With his gentile, if drably ironic, style and textured, nuanced characters, Thomas McCarthy's Win Win respects and subverts two formulaic, rigid genres: the sports film and the marketably "indie" movie. Set in New Providence, a borough in New Jersey's densely populated Union County, Win Win nevertheless feels isolated and lonely, populated by a scattered collection of reject teenagers both literal and metaphoric who wile away the time in a chilly, winter-barren suburb with nothing but a lot of broken or preemptively denied dreams to stir them. It's the sort of place made for an underdog story, but this is not a film of big victories; though he finds the expressive and emotional value of sports in some people's lives, McCarthy does not suggest that sports holds much relevance in a world beset with political and simple human issues. It is, at best, a salve to alleviate deep wounds that require stronger medicine.

Emphasizing the sense of faded glory and economically dessicated comfort from the start, McCarthy opens the film by tracking forward with Mike Flaherty (Paul Giamatti), a local attorney, jogging in a park as two younger runners in sleek, form-fitting black barrel past his stocky, yellow-sweatshirted frame. Mike jogs not to stay in shape but because his doctor recommended it to control panic attacks brought on by financial worries. Effectively, he ties nagging terror over his economic straits to his physical deterioration as an out-of-shape, middle-aged man, which seems a recipe for a worse outcome rather than an improvement. Faced with his failing practice collapsing, the otherwise good Mike makes a mercenary decision that soon meets with complications he could not have anticipated and cannot hope to control if some people learn the truth. Amazingly, this ticking time-bomb manages to get tied into high-school wrestling.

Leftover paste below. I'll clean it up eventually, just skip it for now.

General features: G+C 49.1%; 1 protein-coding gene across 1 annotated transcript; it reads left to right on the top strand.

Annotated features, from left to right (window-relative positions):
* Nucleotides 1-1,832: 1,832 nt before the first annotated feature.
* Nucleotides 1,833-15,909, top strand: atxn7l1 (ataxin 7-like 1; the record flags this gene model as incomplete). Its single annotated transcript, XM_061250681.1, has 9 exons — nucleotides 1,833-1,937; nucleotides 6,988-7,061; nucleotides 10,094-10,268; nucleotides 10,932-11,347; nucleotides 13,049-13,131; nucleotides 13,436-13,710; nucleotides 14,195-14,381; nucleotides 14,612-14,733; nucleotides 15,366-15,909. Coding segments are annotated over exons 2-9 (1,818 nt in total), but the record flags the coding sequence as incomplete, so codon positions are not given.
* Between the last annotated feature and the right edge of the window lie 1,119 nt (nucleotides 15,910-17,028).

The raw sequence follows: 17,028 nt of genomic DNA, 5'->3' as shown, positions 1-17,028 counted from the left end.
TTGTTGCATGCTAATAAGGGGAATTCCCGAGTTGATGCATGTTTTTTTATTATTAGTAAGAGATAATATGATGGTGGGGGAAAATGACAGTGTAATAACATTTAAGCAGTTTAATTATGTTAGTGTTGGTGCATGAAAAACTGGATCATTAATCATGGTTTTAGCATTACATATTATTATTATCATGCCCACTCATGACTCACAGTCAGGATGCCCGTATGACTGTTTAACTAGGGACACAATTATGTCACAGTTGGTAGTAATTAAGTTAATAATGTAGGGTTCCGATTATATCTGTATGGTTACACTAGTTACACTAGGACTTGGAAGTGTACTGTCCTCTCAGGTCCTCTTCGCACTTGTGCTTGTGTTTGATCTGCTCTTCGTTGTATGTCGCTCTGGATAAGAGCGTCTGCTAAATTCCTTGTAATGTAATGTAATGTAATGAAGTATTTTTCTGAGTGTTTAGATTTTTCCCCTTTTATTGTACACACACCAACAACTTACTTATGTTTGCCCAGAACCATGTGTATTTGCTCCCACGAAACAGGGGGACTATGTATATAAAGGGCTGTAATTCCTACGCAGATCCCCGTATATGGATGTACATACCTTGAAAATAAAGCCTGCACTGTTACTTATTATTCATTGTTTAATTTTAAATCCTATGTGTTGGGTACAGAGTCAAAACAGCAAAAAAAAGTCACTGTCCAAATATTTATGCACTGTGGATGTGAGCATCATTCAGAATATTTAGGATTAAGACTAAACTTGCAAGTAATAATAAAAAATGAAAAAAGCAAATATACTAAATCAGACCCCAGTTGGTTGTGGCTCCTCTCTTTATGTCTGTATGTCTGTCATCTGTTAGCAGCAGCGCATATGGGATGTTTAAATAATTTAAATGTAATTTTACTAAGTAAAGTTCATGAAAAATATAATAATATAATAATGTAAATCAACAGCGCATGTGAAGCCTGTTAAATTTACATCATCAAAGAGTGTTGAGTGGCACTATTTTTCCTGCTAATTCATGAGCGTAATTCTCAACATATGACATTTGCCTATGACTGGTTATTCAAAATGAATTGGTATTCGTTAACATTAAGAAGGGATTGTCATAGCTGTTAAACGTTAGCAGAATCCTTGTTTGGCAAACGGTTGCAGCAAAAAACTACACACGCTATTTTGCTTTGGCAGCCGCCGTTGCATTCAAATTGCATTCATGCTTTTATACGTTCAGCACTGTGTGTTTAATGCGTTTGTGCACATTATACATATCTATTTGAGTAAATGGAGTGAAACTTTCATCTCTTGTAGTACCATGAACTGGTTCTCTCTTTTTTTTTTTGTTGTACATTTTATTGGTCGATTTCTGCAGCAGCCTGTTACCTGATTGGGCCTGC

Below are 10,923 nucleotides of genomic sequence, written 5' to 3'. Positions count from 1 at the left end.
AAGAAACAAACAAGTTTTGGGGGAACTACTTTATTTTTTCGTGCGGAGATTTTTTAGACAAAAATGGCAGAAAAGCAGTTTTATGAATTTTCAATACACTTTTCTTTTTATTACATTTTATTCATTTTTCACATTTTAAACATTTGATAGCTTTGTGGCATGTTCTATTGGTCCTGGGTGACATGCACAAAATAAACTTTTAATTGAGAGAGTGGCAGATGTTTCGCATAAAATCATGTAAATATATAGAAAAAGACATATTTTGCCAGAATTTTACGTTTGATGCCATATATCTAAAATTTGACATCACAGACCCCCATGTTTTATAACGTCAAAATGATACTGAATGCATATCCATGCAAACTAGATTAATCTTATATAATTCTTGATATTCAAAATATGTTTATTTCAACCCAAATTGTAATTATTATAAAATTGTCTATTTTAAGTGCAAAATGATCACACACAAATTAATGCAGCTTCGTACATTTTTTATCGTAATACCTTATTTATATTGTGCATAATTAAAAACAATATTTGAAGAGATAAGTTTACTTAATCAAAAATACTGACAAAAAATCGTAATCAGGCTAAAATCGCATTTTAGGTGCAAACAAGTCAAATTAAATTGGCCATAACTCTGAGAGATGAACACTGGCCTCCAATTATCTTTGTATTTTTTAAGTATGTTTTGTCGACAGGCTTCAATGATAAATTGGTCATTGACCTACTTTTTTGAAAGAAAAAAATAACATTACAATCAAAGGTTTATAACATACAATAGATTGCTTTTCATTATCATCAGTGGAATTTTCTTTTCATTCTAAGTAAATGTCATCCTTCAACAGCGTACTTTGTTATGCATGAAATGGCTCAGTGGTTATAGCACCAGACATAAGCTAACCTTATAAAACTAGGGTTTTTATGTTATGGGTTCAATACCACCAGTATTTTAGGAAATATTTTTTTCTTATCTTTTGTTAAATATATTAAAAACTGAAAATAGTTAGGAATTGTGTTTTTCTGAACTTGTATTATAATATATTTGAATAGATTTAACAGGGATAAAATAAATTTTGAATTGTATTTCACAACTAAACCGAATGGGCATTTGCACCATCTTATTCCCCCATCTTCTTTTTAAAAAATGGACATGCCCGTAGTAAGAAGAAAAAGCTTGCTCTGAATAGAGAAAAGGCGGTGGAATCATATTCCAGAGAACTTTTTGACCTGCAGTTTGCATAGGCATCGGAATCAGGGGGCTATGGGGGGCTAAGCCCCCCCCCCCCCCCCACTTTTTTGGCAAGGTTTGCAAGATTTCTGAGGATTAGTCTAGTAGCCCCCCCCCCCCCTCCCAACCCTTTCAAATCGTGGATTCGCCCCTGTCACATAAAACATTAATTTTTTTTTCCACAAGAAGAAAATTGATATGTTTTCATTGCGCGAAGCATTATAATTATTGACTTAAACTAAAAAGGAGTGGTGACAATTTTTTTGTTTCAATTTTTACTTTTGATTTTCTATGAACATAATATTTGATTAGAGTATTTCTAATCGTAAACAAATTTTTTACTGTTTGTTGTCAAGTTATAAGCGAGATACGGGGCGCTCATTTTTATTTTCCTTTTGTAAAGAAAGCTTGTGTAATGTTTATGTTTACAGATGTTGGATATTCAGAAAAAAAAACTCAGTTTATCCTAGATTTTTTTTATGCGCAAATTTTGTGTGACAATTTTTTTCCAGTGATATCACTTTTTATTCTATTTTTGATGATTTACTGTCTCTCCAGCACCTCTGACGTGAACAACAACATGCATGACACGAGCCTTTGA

Saturday, September 10, 2011

Community — Season 2

Community's second season improves so dramatically on the first that it's hard to believe the show was already, pound for pound, the funniest series currently on air. While it lacks the depth and ingenuity of Louie, Community achieves such a rapid-fire rate of jokes that it rises over the current crop of excellent television to be one of the finest shows around. Balancing old-school sitcom narrative style (self-contained episodes of ludicrous adventures) with modern TV storytelling (long arcs of both character and narrative), Community often gets away with having its cake and eating it too. It offers episodes so outlandish that the show often breaks even the loosest connection to reality, yet somehow the show manages to consolidate even something as possibility-shattering as a zombie outbreak into the core story of the study group septet of varying ages and backgrounds that resembles more and more the most touching family on-screen as time goes by.

The previous season ended on an emotional cliffhanger not unlike the second season finale of the American version of The Office.  A confession of love, a physical expression of another kind and various subplots resolved and opened new paths to be explored upon the show's return. From the moment Dan Harmon and his crew get back, they not only follow up on these stories but give unexpected spins on plots headed seemingly in the opposite direction. Where the series got off to a slow start with its first few episodes, the second season wastes no time assessing where it stands, where it needs to go and how it can get there in the strangest, most unorthodox way possible.

Contagion (Steven Soderbergh, 2011)